Prime minister of Greece: 'There is real danger in global austerity'
The prime minister of Greece, George Papandreou, says his country is earning a new credibility after its debt crisis.
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'The Fourth Way'
Michael Skafidas: When we last met 10 years ago, you worried that if globalization was not brought under democratic control, it would spell trouble, especially for small countries like Greece. Your worry seems to have been justified. “Globalization, which promised so much, and opened so many doors,” you said recently, “ has also brought new inequalities and new risks.” Greece especially suffered from financial speculation over its sovereign debt. Can democracy tame the risks being spread by globalization? Is there a “third way,” or are we bound to have a world at risk, divided between winners and losers?
George Papandreou: Globalization is not a neutral thing driven by some higher force. It is a process which we must guide or regulate and put into a framework of values. Why do we want globalization? How does it help humanity? How do we address global challenges like poverty, climate change and energy security not just from a narrow economic viewpoint, but also from a broader perspective?
In other words, can global capitalism be humanized, or will it just be allowed to run rampant, allowing the forces that dominate to further dominate? If the new forces unleashed by globalization — whether the trillions in financial flows or the global reach of the media and technology — are not democratically controlled, we will have greater inequalities, greater concentration of power — and much greater potential for destruction.
If we are unable to manage the complexities of this new interdependence, the whole system of globalization will short-circuit.
There are those who are able to thrive in this globalized world and those who are becoming more marginalized. I believe the benefits of globalization strongly outweigh the risks, but these risks must be carefully managed. It is critical that globalization should not produce a race to the bottom, but a coordinated means of raising everyone’s standards of living and promoting social justice.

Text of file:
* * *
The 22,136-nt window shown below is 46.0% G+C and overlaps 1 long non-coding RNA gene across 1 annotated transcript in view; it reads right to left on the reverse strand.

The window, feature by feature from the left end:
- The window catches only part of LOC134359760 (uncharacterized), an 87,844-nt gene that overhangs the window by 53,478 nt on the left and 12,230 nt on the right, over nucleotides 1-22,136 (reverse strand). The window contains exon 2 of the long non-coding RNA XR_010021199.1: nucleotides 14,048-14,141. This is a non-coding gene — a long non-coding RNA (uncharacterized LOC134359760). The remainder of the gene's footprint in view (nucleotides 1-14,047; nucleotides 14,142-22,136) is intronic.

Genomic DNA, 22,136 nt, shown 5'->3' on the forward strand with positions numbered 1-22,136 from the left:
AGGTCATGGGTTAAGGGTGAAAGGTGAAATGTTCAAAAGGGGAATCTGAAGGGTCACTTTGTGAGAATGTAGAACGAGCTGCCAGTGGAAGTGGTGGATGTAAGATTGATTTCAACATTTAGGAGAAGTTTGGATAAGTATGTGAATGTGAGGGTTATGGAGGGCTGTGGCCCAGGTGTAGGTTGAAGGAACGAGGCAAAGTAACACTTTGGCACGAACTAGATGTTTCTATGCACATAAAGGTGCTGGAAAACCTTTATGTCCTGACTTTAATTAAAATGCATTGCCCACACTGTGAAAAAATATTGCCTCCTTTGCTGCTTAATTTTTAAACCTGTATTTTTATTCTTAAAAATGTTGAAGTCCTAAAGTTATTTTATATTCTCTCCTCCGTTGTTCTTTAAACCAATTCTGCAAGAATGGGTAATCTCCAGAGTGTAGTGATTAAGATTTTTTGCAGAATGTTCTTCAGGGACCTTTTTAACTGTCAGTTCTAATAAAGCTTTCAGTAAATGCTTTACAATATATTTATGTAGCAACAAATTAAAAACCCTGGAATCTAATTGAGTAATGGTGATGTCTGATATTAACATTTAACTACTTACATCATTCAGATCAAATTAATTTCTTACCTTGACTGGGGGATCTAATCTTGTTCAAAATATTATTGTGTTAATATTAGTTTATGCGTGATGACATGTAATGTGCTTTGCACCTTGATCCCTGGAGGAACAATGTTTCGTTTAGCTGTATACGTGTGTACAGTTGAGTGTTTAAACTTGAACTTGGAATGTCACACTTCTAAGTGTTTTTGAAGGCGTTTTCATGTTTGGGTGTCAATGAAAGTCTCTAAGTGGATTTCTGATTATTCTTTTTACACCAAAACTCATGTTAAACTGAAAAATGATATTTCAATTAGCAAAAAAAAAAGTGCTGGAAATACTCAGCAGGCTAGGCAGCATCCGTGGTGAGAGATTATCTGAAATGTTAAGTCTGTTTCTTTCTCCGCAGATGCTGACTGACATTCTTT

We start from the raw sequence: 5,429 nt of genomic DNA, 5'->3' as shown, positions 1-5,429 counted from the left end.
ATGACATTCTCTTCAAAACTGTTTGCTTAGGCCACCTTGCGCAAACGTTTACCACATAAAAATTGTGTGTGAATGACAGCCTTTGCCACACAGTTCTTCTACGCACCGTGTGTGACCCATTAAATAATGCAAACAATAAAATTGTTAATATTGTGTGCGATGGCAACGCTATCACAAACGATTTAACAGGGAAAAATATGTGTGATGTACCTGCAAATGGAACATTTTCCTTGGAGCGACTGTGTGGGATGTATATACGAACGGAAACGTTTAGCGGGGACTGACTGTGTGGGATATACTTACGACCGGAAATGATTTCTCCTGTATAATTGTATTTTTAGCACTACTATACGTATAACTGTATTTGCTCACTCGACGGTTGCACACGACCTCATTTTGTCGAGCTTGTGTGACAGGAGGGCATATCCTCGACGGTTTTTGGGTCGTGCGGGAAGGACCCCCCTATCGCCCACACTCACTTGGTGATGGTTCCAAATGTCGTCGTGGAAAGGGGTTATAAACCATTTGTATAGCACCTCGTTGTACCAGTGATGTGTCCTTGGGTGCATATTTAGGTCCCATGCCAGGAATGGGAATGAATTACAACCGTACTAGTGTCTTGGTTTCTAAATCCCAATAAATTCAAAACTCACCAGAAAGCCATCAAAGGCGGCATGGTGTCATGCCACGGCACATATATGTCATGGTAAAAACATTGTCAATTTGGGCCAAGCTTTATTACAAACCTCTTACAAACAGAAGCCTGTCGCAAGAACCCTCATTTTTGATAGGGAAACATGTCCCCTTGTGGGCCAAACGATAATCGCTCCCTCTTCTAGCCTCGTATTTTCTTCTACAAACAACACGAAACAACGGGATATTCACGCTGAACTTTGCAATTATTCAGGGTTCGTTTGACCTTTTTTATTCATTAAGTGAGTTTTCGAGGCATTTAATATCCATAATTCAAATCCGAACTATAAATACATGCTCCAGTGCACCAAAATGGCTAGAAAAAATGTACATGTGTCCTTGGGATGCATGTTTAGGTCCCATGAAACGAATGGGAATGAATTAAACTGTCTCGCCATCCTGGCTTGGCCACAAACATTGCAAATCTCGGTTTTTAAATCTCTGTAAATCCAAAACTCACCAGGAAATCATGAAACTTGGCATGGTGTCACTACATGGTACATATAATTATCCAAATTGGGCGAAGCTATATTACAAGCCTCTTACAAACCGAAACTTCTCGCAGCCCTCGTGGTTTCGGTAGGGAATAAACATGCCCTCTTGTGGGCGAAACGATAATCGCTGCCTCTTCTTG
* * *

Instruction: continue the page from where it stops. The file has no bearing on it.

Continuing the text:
Rather than a “third way,” I would say that we need a “fourth way.” In seeking a “third way” in the 1990s, the excessive reliance on markets as a measure of growth and the assumption that markets are always right turned out not to be right at all. What we need now is a “fourth way” — one that makes sure markets have the freedom to innovate and grow, but above all ensures that democracy is never subordinated to markets.
The “fourth way” depends on responsible, democratic institutions that put global solidarity above national interests. We need to get hold of globalization and decide ourselves where we want to take it.
That means a number of things. We need global governance. Multilateral institutions like the G20 and UN must be more inclusive and more representative. We need to decide just how much interdependence we want and how much self-sustainability we want. More autonomy means more control. For example, if a nation is self-sufficient in energy because of wind and solar power generation, it will be less affected by what happens with global oil prices. It will be less dependent on global prices, less dependent on possible wars and conflicts in the oil-producing countries.
There is also the question of cultural globalization. Just because the younger generation has assimilated global culture through the communication of common symbols, popular music and a common grasp of global problems does not mean they are empowered.